The Mormon Enigma
By E. Keith Howick, JR.
(Windriver Publishing (ID), Hardcover, 9781886249196, 200pp.)
Publication Date: December 2007
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Polygamy, also known as plural marriage, is by no means unknown to the world. Christians have long debated Biblical polygamy. Arabic and far eastern harems have long been the subject of exotic fiction. From The Arabian Nights' Ali Baba and the Forty Thieves to Rodgers' and Hammerstein's The King and I, the idea of a man having multiple wives fascinated audiences - until it happened in their own back yard.
Beginning as early as 1831, Mormon prophet Joseph Smith and other early church leaders began marrying multiple women in obedience to their belief in a revelation they claimed came from Jesus Christ. From the moment their actions became public knowledge in the 1840's, religious organizations, local communities and the U.S. Federal Government actively worked to stop the practice, even if it meant destroying the church. From that moment on, the Mormon doctrine of polygamy was elevated from the odd practice of an obscure American religion to a plank in political platforms.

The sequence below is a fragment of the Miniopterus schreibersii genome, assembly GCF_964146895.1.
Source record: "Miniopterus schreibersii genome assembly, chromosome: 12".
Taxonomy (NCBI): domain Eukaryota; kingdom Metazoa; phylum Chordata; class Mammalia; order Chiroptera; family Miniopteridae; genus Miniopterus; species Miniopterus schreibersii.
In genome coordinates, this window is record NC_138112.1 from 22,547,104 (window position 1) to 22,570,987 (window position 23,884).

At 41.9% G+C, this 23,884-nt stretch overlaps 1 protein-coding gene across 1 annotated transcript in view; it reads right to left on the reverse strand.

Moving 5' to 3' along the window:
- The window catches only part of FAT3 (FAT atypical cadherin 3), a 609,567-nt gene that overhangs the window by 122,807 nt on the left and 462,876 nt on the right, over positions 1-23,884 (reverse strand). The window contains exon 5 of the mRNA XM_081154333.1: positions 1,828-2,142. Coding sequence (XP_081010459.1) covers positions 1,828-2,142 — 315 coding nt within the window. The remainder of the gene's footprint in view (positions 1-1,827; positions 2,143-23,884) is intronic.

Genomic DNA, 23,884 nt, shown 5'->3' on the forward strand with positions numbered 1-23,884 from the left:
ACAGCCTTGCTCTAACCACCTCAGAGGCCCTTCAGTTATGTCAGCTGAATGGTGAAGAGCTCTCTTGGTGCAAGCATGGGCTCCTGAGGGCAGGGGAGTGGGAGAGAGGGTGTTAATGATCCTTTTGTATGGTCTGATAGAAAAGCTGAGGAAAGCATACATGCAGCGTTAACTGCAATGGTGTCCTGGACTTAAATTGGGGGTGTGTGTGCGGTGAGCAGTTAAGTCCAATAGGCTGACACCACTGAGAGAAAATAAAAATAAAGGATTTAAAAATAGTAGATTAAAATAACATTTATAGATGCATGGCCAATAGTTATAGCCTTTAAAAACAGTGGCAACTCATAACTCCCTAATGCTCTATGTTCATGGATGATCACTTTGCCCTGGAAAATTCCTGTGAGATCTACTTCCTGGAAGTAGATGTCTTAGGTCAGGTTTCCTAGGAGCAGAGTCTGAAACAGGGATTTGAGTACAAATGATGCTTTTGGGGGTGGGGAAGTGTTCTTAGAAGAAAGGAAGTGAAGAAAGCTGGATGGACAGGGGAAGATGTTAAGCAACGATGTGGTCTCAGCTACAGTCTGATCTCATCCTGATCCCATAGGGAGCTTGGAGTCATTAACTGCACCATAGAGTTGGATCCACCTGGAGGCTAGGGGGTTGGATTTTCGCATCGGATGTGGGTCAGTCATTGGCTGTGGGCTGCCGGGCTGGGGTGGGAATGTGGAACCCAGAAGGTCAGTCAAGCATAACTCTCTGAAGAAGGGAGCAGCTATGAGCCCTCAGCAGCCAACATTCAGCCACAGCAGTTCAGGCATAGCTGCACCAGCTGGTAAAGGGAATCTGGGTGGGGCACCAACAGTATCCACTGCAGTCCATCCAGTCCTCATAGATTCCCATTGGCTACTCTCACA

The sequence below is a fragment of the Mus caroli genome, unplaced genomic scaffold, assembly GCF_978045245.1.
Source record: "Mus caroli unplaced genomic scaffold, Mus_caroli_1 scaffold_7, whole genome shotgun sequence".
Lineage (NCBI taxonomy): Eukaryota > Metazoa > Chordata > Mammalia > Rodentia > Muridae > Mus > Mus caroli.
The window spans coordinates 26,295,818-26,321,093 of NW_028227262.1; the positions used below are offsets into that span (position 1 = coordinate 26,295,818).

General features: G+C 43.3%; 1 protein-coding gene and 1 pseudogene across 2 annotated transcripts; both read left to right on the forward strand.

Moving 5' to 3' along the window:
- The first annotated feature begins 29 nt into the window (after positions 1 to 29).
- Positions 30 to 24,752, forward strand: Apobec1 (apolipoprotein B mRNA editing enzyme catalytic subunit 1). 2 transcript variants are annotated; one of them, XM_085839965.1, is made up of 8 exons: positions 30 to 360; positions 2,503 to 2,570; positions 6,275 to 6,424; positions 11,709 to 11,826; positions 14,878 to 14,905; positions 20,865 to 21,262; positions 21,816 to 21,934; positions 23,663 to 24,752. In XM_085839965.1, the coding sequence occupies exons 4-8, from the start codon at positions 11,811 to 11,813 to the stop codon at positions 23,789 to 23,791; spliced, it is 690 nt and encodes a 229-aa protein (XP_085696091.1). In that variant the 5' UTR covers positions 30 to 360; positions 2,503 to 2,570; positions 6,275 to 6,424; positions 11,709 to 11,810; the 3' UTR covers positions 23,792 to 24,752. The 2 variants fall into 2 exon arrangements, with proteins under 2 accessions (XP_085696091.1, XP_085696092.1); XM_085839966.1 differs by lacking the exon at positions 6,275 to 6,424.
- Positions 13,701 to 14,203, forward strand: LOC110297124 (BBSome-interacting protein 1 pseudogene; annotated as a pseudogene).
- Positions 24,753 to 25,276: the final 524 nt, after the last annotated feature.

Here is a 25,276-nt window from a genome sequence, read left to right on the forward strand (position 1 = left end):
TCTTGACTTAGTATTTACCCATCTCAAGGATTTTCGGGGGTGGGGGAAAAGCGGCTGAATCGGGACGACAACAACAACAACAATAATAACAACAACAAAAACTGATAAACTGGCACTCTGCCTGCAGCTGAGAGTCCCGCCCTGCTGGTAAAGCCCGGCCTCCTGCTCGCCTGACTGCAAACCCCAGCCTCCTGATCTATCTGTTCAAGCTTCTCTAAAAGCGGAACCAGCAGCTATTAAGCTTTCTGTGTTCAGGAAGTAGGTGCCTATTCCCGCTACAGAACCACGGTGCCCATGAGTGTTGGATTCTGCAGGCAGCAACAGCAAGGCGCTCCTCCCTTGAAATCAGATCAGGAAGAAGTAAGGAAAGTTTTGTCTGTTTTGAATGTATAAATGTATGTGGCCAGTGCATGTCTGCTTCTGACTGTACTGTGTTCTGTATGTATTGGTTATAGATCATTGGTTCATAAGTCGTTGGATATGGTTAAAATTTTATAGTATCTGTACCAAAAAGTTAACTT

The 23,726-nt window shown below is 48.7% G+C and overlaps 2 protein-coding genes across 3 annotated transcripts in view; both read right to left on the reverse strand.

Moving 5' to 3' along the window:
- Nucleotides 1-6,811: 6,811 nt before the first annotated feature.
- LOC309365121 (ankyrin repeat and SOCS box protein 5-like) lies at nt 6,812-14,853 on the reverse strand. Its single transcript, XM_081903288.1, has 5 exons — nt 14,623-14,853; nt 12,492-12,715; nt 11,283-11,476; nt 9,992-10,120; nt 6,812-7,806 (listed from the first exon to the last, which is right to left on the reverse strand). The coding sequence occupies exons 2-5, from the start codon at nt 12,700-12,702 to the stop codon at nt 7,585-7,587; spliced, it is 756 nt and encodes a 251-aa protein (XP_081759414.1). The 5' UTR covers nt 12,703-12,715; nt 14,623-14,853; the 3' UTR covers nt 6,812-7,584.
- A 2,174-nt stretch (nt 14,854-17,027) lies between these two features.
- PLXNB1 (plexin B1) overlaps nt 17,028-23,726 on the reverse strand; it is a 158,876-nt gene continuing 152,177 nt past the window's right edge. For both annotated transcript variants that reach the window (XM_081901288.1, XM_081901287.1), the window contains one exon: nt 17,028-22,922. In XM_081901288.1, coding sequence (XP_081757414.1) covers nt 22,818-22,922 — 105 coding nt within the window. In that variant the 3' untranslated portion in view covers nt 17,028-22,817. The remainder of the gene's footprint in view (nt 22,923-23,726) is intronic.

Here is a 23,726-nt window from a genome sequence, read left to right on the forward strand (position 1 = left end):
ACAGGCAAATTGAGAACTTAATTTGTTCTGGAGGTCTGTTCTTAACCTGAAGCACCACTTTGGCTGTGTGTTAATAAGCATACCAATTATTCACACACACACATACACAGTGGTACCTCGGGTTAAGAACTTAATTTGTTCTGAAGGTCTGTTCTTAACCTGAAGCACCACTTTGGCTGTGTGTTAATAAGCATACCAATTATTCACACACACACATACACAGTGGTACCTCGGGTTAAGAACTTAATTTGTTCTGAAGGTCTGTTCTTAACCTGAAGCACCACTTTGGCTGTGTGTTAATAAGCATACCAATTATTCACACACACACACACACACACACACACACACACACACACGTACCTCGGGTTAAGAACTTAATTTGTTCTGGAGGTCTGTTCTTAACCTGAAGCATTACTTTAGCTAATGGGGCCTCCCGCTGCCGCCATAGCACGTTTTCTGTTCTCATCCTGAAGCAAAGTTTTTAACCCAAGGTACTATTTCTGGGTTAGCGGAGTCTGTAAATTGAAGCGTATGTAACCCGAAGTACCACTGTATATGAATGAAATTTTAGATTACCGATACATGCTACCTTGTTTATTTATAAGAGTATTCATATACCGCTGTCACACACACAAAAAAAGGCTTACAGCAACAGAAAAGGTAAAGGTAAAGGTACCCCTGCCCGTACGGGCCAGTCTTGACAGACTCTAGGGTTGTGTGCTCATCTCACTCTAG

Today, polygamy is practiced by many people, including Mormon fundamentalists, Christians, and Muslims. Polygamy can be found in 78% of the world's cultures and is hotly debated in Christian congregations and political rallies throughout the United States, and its decriminalization or legalization in Canada seems to be only a matter of time.